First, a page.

Toilet bowl rust stains make your bathroom look awful, even after cleaning. The reddish-brown stains are not only one of the biggest eyesores you can experience it is also very stubborn. Standard toilet cleaning solution won’t get the job done despite the hours you spend cleaning it.
These rust stains are formed when oxygen and iron react with water. If you have a lot of iron in your water, they can dissolve and react with oxygen to form rust stains in your toilet bowl. Fortunately, there are a couple of ways you can remove rust stains in your toilet bowl. Read on to learn the tips for removing and preventing rust stains in your toilet bowl.
How to Remove Rust Stains from Your Toilet Bowl
There are a lot of chemical solutions that are produced to help combat rust stain in the toilet bowl, but in this article, we are going to discuss how you can use some household cleaning solutions to perfectly clean your toilet.
Baking Soda and White Vinegar
You can use a combination of baking soda and white vinegar to remove toilet rust stains. Sprinkle about a half cup of baking soda over the rust stain in your toilet bowl and spray it with white vinegar. Then, let it sit for about 30 minutes before scrubbing the toilet bowl with a brush. If you notice stains after scrubbing, repeat the process until the rust stains are gone.
Turn off the water supply to your toilet, and then flush the remaining water in the bowl. After that, directly pour Coca-Cola into the toilet bowl and allow it to sit overnight. The soda has an acid that helps eat away at the rust stains. Turn the water supply back on and flush your toilet. And then, use your toilet brush to scrub the remaining stains.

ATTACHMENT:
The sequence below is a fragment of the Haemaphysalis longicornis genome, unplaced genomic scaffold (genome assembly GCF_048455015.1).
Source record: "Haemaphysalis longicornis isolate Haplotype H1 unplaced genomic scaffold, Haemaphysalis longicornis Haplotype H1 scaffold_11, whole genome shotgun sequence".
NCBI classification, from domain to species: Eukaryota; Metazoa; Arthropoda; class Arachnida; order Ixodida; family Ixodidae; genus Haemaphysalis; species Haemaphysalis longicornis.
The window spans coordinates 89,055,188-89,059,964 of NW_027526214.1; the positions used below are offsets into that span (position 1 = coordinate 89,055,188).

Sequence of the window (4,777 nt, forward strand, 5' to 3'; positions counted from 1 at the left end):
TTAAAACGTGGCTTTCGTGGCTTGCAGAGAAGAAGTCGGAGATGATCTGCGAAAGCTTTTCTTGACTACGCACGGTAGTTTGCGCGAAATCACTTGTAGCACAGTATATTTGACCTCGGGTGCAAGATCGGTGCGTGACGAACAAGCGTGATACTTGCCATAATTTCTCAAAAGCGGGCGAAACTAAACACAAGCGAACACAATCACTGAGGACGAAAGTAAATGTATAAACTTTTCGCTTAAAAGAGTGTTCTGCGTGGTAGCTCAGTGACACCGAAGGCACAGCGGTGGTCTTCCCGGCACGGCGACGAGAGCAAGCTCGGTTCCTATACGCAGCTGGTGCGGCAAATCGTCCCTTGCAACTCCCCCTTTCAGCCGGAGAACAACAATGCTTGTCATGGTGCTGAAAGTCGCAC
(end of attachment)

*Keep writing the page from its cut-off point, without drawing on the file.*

White Vinegar and Water
Make a solution of an equal amount of water and white vinegar. Then pour the solution on a cloth and scrub the rust stains with the soaked cloth. You can also pour the solution into a sprayer bottle rather than use a cloth. If you have stubborn rust stains, you can use more vinegar than water in your cleaning solution. Let the solution soak into the stain before you rinse it.
Borax Powder and Lemon Juice
The combination of Borax powder and lemon juice generally removes rust stains. Mix a cup of lemon juice and Borax powder and wait until the solution turns to paste. Put the paste onto the rust stain and leave it for a few hours. Then remove the paste, and the rust stain should be gone.
Pumice stones are gentle and safe enough to use in your toilet bowl. Use the pumice stones to scrub the rust stains away, especially if one of the methods discussed above fails to completely do the job.
Now for what not to do to clean your toilet bowl: Avoid using bleach in your toilet bowl. It will actually make the problem worse and damage your septic system. Also, don’t scrub your toilet bowl with anything super-abrasive or metal. They will ruin the porcelain.
How to Prevent Rust Stains in Your Toilet Bowl
Now that you have successfully removed these stains from your toilet bowl, here are some of the tips for preventing them from occurring again.
- Clean regularly. When you clean your toilet at least once a week, it will prevent the accumulation of iron and other deposits from forming rust stains.
- Add a water softener or iron filter. Water purification systems and filters can eliminate the problem at the source by removing iron deposits in the water to prevent future rust stains. Some water softener salts are even specially formulated to fight rust.
- Upgrade your plumbing system. Older homes usually have iron pipes, and rust deposits will continue to form due to the pipe breakdown until you upgrade the old pipes. You can also prevent rust stains from forming on your toilet bowl in the first place by upgrading parts of these plumbing fixtures.
So hopefully, one of the removal methods discussed above has worked for you, and those ugly rust stains are gone from your toilet bowl. However, it is important to keep in mind that these methods are only temporary solutions. If, after removing and preventing rust stains in your toilet bowl, you still notice them quite often, there may be an underlying hard water issue. And you may need to contact your plumbing contractor.